So there’s been a lot of excited posts–positive and negative–in a lot of different places about Apple’s announcement last week that they were ready to “revolutionize” the world of textbooks.  Some of the best of those that I’ve seen are from Audrey Watters at Hack Education and Kathleen Fitzpatrick at ProfHacker (both of these are mainly critical). (And just as I’m writing this post, I see that Michael Feldstein at e-literate has weighed in with his usual sharp brilliance!) And there have been some other good ones, too.  I think a lot of the criticism has been warranted.  And a lot of the excitement has been justified.

But I think that even the best of these have missed some important points, and misunderstood some others, so I wanted to give my own take.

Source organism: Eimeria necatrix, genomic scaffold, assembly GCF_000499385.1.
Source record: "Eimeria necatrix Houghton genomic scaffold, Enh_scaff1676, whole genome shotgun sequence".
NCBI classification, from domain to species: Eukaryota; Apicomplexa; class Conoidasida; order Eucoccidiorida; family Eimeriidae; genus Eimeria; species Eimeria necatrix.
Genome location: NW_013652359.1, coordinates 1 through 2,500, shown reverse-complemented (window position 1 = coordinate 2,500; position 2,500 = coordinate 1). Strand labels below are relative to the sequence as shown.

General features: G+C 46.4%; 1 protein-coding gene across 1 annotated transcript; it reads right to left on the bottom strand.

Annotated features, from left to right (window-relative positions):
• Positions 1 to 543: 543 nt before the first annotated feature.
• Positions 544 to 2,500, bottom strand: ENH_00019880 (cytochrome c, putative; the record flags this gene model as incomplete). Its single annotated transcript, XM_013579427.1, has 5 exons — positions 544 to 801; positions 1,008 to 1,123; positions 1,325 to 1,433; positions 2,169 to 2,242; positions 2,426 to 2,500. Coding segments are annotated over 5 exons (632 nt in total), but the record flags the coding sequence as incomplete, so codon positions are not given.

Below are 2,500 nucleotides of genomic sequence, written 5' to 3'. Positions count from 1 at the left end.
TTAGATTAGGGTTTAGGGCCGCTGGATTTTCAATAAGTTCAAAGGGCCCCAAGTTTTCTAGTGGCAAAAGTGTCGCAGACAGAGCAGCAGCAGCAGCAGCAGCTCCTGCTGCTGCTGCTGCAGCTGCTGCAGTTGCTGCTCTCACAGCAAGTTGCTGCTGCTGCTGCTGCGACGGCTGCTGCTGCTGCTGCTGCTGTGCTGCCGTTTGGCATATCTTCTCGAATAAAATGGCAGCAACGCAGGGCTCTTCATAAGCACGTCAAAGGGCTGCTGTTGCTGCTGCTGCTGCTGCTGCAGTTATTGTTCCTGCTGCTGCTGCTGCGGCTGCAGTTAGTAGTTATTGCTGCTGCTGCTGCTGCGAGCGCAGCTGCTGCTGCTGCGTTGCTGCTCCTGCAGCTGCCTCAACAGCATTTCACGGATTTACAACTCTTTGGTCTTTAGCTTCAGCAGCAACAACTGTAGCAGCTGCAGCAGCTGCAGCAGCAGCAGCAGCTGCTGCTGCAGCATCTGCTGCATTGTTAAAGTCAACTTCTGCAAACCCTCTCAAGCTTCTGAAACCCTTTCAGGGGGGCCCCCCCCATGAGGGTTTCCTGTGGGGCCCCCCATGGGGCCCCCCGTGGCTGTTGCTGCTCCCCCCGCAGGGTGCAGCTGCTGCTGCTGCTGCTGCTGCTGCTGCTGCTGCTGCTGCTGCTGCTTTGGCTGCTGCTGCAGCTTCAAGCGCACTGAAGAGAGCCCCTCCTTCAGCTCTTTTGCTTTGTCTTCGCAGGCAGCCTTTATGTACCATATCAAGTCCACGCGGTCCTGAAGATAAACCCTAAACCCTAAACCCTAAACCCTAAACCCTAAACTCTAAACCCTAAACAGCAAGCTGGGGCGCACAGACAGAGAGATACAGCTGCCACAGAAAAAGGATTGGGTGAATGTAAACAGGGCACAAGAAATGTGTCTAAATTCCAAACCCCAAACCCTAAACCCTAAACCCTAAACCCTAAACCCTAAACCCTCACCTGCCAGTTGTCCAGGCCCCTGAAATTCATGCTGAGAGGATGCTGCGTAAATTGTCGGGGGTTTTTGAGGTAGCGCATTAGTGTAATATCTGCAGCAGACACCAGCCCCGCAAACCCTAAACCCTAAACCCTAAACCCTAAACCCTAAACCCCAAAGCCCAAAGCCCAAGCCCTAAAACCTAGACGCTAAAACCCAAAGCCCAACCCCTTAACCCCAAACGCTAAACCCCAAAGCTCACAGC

A couple of opening premises:  I have felt for quite a while now that the “textbook” as an entity (a genre, a medium, a format, whatever it is) is long past its expiration date.  The extremely expensive physical book, which all students are required to purchase, which digests the critical information on a given academic subject, is something that was ever only of very limited value, and whatever value that was is pretty much long gone. (And “digest” is really the right word there–what these books do is take subjects and chew them up and pre-process them, so that they can be metabolized without effort…and without flavor or pleasure, either.  A textbook is to learning what Ensure® is to fine dining.)  The monopoly aspect, the new editions every year without any real content, but mostly the deadening effect on the learning, made me stop using textbooks in all my classes years ago.  I use books, not textbooks (and sometimes not even books, but that’s a separate topic).  Of course this is easier to do when teaching English…but I don’t think it’s impossible in any subject.